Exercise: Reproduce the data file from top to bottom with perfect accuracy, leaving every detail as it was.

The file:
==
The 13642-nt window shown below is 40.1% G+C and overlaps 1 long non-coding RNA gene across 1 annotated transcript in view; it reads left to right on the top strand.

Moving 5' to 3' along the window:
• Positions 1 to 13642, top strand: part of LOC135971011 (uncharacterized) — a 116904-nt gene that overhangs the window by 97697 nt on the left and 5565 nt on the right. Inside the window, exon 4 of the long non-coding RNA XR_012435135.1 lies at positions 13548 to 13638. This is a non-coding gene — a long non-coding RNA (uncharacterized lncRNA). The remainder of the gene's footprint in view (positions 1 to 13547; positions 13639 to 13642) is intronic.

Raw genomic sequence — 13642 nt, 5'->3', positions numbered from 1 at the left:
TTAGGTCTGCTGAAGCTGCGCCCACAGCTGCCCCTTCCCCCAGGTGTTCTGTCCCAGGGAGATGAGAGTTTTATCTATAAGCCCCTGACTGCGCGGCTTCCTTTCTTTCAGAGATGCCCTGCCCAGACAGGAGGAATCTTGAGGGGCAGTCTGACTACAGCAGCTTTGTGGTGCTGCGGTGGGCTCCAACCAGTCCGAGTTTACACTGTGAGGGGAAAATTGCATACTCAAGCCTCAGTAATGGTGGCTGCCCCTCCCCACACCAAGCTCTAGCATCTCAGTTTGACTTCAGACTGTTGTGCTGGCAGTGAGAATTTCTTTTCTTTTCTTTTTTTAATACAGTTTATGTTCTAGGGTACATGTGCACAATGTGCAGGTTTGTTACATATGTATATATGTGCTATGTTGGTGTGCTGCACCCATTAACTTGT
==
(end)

The 13642-nt window shown below is 40.1% G+C and overlaps 1 long non-coding RNA gene across 1 annotated transcript in view; it reads left to right on the top strand.

Moving 5' to 3' along the window:
• Positions 1 to 13642, top strand: part of LOC135971011 (uncharacterized) — a 116904-nt gene that overhangs the window by 97697 nt on the left and 5565 nt on the right. Inside the window, exon 4 of the long non-coding RNA XR_012435135.1 lies at positions 13548 to 13638. This is a non-coding gene — a long non-coding RNA (uncharacterized lncRNA). The remainder of the gene's footprint in view (positions 1 to 13547; positions 13639 to 13642) is intronic.

Raw genomic sequence — 13642 nt, 5'->3', positions numbered from 1 at the left:
TTAGGTCTGCTGAAGCTGCGCCCACAGCTGCCCCTTCCCCCAGGTGTTCTGTCCCAGGGAGATGAGAGTTTTATCTATAAGCCCCTGACTGCGCGGCTTCCTTTCTTTCAGAGATGCCCTGCCCAGACAGGAGGAATCTTGAGGGGCAGTCTGACTACAGCAGCTTTGTGGTGCTGCGGTGGGCTCCAACCAGTCCGAGTTTACACTGTGAGGGGAAAATTGCATACTCAAGCCTCAGTAATGGTGGCTGCCCCTCCCCACACCAAGCTCTAGCATCTCAGTTTGACTTCAGACTGTTGTGCTGGCAGTGAGAATTTCTTTTCTTTTCTTTTTTTAATACAGTTTATGTTCTAGGGTACATGTGCACAATGTGCAGGTTTGTTACATATGTATATATGTGCTATGTTGGTGTGCTGCACCCATTAACTTGT